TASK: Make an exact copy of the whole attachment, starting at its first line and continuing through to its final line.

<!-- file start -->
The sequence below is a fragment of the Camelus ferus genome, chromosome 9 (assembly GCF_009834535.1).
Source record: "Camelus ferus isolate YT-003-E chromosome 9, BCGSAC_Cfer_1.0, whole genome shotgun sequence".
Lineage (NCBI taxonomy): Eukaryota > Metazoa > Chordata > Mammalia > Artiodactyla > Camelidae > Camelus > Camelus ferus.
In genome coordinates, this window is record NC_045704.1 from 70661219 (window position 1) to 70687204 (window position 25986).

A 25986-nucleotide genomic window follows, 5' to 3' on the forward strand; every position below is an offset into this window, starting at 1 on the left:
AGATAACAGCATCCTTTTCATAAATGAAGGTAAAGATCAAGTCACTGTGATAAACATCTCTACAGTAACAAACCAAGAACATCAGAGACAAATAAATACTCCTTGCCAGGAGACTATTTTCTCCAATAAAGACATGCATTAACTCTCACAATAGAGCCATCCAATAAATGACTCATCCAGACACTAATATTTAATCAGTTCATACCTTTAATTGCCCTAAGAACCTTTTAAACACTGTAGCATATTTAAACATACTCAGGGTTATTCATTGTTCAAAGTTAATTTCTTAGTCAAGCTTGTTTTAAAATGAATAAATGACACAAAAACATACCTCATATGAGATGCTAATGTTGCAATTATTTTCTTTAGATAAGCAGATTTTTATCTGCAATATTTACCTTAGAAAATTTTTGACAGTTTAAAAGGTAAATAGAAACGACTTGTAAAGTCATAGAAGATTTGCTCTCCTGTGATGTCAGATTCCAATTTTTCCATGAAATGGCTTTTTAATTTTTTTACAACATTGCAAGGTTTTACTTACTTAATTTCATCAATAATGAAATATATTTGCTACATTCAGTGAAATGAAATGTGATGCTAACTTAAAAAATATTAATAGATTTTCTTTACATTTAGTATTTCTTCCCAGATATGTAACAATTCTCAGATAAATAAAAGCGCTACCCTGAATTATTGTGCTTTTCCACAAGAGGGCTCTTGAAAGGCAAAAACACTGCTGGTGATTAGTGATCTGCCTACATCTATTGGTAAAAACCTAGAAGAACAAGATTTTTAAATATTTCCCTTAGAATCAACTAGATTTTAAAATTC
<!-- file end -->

The sequence below is a fragment of the Camelus ferus genome, chromosome 9 (assembly GCF_009834535.1).
Source record: "Camelus ferus isolate YT-003-E chromosome 9, BCGSAC_Cfer_1.0, whole genome shotgun sequence".
Lineage (NCBI taxonomy): Eukaryota > Metazoa > Chordata > Mammalia > Artiodactyla > Camelidae > Camelus > Camelus ferus.
In genome coordinates, this window is record NC_045704.1 from 70661219 (window position 1) to 70687204 (window position 25986).

A 25986-nucleotide genomic window follows, 5' to 3' on the forward strand; every position below is an offset into this window, starting at 1 on the left:
AGATAACAGCATCCTTTTCATAAATGAAGGTAAAGATCAAGTCACTGTGATAAACATCTCTACAGTAACAAACCAAGAACATCAGAGACAAATAAATACTCCTTGCCAGGAGACTATTTTCTCCAATAAAGACATGCATTAACTCTCACAATAGAGCCATCCAATAAATGACTCATCCAGACACTAATATTTAATCAGTTCATACCTTTAATTGCCCTAAGAACCTTTTAAACACTGTAGCATATTTAAACATACTCAGGGTTATTCATTGTTCAAAGTTAATTTCTTAGTCAAGCTTGTTTTAAAATGAATAAATGACACAAAAACATACCTCATATGAGATGCTAATGTTGCAATTATTTTCTTTAGATAAGCAGATTTTTATCTGCAATATTTACCTTAGAAAATTTTTGACAGTTTAAAAGGTAAATAGAAACGACTTGTAAAGTCATAGAAGATTTGCTCTCCTGTGATGTCAGATTCCAATTTTTCCATGAAATGGCTTTTTAATTTTTTTACAACATTGCAAGGTTTTACTTACTTAATTTCATCAATAATGAAATATATTTGCTACATTCAGTGAAATGAAATGTGATGCTAACTTAAAAAATATTAATAGATTTTCTTTACATTTAGTATTTCTTCCCAGATATGTAACAATTCTCAGATAAATAAAAGCGCTACCCTGAATTATTGTGCTTTTCCACAAGAGGGCTCTTGAAAGGCAAAAACACTGCTGGTGATTAGTGATCTGCCTACATCTATTGGTAAAAACCTAGAAGAACAAGATTTTTAAATATTTCCCTTAGAATCAACTAGATTTTAAAATTC